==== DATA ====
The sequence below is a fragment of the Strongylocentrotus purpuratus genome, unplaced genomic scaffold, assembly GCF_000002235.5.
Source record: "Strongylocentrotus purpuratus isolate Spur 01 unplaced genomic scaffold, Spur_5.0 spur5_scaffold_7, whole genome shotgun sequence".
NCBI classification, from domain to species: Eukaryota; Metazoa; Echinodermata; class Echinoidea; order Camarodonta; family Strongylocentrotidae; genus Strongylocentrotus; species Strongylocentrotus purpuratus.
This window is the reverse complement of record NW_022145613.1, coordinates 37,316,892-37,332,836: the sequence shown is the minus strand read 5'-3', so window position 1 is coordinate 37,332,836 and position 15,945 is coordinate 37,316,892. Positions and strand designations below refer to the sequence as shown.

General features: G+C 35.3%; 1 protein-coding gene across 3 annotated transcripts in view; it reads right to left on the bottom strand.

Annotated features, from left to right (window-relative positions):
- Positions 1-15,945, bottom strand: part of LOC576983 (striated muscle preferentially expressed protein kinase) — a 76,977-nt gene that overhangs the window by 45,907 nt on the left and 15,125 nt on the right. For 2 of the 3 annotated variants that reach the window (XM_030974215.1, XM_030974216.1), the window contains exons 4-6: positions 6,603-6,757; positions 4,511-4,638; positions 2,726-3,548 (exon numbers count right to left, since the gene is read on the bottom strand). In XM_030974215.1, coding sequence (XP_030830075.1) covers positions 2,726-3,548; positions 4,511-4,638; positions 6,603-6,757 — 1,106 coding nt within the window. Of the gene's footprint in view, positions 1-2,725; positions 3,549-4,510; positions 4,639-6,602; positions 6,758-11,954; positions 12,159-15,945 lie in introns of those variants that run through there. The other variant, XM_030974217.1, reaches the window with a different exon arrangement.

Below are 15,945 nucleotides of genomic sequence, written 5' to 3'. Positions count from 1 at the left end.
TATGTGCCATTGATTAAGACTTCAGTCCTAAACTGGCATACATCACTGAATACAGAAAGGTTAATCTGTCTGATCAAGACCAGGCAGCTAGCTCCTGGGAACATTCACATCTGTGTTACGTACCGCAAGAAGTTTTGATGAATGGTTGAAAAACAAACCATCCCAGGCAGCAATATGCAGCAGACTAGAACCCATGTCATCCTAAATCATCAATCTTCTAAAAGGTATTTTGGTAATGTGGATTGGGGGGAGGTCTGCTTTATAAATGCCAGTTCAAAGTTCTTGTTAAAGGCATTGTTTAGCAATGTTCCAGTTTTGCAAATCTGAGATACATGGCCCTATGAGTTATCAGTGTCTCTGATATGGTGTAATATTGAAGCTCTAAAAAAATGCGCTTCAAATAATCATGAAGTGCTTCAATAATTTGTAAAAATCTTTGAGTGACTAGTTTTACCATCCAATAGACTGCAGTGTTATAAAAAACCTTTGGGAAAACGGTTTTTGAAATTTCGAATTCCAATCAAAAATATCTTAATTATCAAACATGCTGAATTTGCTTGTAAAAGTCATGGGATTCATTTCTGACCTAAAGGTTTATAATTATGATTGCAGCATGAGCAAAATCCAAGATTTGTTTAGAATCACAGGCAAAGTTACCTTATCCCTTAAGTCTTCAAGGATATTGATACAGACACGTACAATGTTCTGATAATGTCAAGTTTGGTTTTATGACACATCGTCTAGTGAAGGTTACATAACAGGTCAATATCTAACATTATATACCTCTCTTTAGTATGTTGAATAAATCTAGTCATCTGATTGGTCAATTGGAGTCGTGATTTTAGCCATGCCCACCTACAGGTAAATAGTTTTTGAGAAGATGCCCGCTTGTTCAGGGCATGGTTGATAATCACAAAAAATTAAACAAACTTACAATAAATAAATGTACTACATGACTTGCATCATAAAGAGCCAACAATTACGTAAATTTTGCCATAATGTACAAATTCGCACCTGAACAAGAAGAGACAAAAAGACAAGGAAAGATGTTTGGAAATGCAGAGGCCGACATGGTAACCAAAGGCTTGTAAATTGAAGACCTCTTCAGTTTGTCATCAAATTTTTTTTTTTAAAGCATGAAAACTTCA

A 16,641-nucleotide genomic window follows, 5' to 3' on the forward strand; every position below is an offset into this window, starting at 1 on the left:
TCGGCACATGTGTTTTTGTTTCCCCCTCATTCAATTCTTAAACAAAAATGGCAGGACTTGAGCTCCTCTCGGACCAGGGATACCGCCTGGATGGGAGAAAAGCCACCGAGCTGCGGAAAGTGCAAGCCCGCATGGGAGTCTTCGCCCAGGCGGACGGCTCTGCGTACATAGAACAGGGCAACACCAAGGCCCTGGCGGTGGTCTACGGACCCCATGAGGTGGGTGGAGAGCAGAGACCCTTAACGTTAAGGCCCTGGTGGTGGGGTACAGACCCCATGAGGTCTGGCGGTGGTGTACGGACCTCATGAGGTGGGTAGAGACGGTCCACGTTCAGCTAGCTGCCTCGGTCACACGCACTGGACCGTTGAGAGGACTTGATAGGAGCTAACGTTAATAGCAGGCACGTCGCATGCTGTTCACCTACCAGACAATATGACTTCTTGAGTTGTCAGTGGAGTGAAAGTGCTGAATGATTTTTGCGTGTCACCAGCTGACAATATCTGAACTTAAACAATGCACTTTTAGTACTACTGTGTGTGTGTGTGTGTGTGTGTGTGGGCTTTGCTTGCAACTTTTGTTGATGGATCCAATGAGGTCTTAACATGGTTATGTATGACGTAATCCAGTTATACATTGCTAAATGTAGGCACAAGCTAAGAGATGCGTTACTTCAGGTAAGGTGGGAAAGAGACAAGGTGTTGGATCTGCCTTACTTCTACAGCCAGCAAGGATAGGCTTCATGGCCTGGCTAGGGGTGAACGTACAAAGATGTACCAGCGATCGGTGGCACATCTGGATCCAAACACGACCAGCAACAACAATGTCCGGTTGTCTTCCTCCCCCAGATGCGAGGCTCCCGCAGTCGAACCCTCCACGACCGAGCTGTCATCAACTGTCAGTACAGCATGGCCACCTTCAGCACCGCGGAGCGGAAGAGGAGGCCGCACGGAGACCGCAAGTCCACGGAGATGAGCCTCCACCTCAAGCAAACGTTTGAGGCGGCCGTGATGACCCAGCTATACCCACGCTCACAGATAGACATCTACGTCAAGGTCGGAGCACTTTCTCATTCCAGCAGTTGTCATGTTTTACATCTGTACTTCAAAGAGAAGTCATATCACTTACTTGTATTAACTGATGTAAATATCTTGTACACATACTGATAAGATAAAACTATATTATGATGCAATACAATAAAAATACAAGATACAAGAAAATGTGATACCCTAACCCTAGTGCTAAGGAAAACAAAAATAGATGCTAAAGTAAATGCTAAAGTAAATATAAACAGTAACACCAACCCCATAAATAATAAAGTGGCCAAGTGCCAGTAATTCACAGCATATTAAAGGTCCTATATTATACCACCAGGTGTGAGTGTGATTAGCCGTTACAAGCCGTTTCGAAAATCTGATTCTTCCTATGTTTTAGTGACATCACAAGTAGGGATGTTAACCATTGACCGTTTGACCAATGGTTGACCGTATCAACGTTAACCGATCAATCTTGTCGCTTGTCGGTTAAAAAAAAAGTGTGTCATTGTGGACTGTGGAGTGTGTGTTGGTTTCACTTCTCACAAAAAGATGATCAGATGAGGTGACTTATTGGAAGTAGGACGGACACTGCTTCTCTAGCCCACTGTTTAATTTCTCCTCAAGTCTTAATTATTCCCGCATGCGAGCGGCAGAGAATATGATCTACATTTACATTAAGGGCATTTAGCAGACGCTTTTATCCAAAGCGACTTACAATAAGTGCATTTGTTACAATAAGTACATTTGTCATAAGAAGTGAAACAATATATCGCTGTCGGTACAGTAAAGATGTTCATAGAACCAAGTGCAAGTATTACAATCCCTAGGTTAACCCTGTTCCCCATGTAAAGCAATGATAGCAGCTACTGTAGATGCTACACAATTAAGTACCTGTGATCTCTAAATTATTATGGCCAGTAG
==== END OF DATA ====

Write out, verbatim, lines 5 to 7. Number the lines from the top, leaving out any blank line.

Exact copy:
General features: G+C 35.3%; 1 protein-coding gene across 3 annotated transcripts in view; it reads right to left on the bottom strand.

Annotated features, from left to right (window-relative positions):
- Positions 1-15,945, bottom strand: part of LOC576983 (striated muscle preferentially expressed protein kinase) — a 76,977-nt gene that overhangs the window by 45,907 nt on the left and 15,125 nt on the right. For 2 of the 3 annotated variants that reach the window (XM_030974215.1, XM_030974216.1), the window contains exons 4-6: positions 6,603-6,757; positions 4,511-4,638; positions 2,726-3,548 (exon numbers count right to left, since the gene is read on the bottom strand). In XM_030974215.1, coding sequence (XP_030830075.1) covers positions 2,726-3,548; positions 4,511-4,638; positions 6,603-6,757 — 1,106 coding nt within the window. Of the gene's footprint in view, positions 1-2,725; positions 3,549-4,510; positions 4,639-6,602; positions 6,758-11,954; positions 12,159-15,945 lie in introns of those variants that run through there. The other variant, XM_030974217.1, reaches the window with a different exon arrangement.